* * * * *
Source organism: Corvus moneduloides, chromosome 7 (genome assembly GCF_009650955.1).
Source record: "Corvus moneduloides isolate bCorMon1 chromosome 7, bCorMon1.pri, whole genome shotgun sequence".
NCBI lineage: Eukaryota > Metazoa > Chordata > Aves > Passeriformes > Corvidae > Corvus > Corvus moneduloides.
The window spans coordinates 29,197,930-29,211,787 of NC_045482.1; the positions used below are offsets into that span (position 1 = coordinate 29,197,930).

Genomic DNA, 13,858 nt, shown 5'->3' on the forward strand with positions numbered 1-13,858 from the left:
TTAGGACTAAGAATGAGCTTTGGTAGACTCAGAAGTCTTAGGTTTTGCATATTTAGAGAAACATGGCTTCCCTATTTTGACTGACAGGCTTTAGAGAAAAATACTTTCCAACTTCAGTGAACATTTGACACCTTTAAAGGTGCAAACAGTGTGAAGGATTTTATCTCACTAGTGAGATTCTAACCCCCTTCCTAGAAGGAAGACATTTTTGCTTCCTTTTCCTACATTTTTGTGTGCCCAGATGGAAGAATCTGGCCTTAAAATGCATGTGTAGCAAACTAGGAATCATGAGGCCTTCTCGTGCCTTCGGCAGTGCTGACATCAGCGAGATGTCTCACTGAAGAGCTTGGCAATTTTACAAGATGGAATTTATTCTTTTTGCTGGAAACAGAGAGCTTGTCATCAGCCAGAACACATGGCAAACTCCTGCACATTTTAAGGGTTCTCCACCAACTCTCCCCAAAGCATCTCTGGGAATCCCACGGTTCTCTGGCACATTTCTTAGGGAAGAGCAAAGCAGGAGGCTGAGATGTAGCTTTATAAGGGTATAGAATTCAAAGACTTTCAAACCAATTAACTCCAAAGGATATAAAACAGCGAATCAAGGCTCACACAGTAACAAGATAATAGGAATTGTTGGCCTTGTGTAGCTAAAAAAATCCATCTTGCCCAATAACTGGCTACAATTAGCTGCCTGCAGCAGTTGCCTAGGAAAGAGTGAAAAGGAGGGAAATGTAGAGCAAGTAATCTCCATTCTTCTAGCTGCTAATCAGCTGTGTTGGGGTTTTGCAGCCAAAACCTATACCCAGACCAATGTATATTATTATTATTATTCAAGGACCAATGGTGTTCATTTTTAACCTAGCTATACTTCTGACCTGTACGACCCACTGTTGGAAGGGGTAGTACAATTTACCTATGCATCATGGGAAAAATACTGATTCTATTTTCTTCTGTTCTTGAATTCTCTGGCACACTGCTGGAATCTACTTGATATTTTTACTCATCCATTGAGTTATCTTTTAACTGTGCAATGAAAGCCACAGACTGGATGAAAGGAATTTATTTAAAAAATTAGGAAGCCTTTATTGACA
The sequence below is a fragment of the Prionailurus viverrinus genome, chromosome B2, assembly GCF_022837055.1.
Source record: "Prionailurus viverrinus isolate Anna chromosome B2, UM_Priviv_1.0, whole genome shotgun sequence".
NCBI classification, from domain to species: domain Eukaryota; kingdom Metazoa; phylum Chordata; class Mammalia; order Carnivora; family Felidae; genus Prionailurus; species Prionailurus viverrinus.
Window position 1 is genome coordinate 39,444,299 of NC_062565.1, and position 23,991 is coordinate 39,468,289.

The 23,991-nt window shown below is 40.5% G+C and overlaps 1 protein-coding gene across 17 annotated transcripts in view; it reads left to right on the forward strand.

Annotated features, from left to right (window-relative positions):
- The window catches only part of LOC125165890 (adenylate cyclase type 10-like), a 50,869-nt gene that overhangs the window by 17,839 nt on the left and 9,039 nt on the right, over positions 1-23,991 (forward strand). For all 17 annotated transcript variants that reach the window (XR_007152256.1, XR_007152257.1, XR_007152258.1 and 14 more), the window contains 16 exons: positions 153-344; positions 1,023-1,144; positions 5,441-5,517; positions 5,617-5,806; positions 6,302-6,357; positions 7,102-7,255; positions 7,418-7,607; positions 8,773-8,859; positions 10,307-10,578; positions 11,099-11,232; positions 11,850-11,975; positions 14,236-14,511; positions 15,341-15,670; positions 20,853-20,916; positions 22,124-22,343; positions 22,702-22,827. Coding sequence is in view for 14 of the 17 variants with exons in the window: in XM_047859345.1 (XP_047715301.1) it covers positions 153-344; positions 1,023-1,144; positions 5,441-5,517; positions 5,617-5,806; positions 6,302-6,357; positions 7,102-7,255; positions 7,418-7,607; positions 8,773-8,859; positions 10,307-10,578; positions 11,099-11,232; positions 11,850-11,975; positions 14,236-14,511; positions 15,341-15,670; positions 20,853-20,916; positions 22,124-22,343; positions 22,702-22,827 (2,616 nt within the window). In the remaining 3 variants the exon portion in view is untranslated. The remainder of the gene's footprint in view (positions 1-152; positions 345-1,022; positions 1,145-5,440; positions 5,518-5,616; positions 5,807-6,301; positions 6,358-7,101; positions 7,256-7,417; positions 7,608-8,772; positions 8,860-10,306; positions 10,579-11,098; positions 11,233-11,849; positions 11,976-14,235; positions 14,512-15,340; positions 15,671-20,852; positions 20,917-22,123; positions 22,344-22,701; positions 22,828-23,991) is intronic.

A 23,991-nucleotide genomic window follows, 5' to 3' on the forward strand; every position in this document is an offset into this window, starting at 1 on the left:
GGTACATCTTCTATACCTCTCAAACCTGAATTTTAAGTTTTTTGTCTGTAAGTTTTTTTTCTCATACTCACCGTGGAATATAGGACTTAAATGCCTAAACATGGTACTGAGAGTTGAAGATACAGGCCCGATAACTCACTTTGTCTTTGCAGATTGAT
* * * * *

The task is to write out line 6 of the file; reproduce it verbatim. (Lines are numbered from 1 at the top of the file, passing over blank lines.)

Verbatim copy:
TTAGGACTAAGAATGAGCTTTGGTAGACTCAGAAGTCTTAGGTTTTGCATATTTAGAGAAACATGGCTTCCCTATTTTGACTGACAGGCTTTAGAGAAAAATACTTTCCAACTTCAGTGAACATTTGACACCTTTAAAGGTGCAAACAGTGTGAAGGATTTTATCTCACTAGTGAGATTCTAACCCCCTTCCTAGAAGGAAGACATTTTTGCTTCCTTTTCCTACATTTTTGTGTGCCCAGATGGAAGAATCTGGCCTTAAAATGCATGTGTAGCAAACTAGGAATCATGAGGCCTTCTCGTGCCTTCGGCAGTGCTGACATCAGCGAGATGTCTCACTGAAGAGCTTGGCAATTTTACAAGATGGAATTTATTCTTTTTGCTGGAAACAGAGAGCTTGTCATCAGCCAGAACACATGGCAAACTCCTGCACATTTTAAGGGTTCTCCACCAACTCTCCCCAAAGCATCTCTGGGAATCCCACGGTTCTCTGGCACATTTCTTAGGGAAGAGCAAAGCAGGAGGCTGAGATGTAGCTTTATAAGGGTATAGAATTCAAAGACTTTCAAACCAATTAACTCCAAAGGATATAAAACAGCGAATCAAGGCTCACACAGTAACAAGATAATAGGAATTGTTGGCCTTGTGTAGCTAAAAAAATCCATCTTGCCCAATAACTGGCTACAATTAGCTGCCTGCAGCAGTTGCCTAGGAAAGAGTGAAAAGGAGGGAAATGTAGAGCAAGTAATCTCCATTCTTCTAGCTGCTAATCAGCTGTGTTGGGGTTTTGCAGCCAAAACCTATACCCAGACCAATGTATATTATTATTATTATTCAAGGACCAATGGTGTTCATTTTTAACCTAGCTATACTTCTGACCTGTACGACCCACTGTTGGAAGGGGTAGTACAATTTACCTATGCATCATGGGAAAAATACTGATTCTATTTTCTTCTGTTCTTGAATTCTCTGGCACACTGCTGGAATCTACTTGATATTTTTACTCATCCATTGAGTTATCTTTTAACTGTGCAATGAAAGCCACAGACTGGATGAAAGGAATTTATTTAAAAAATTAGGAAGCCTTTATTGACA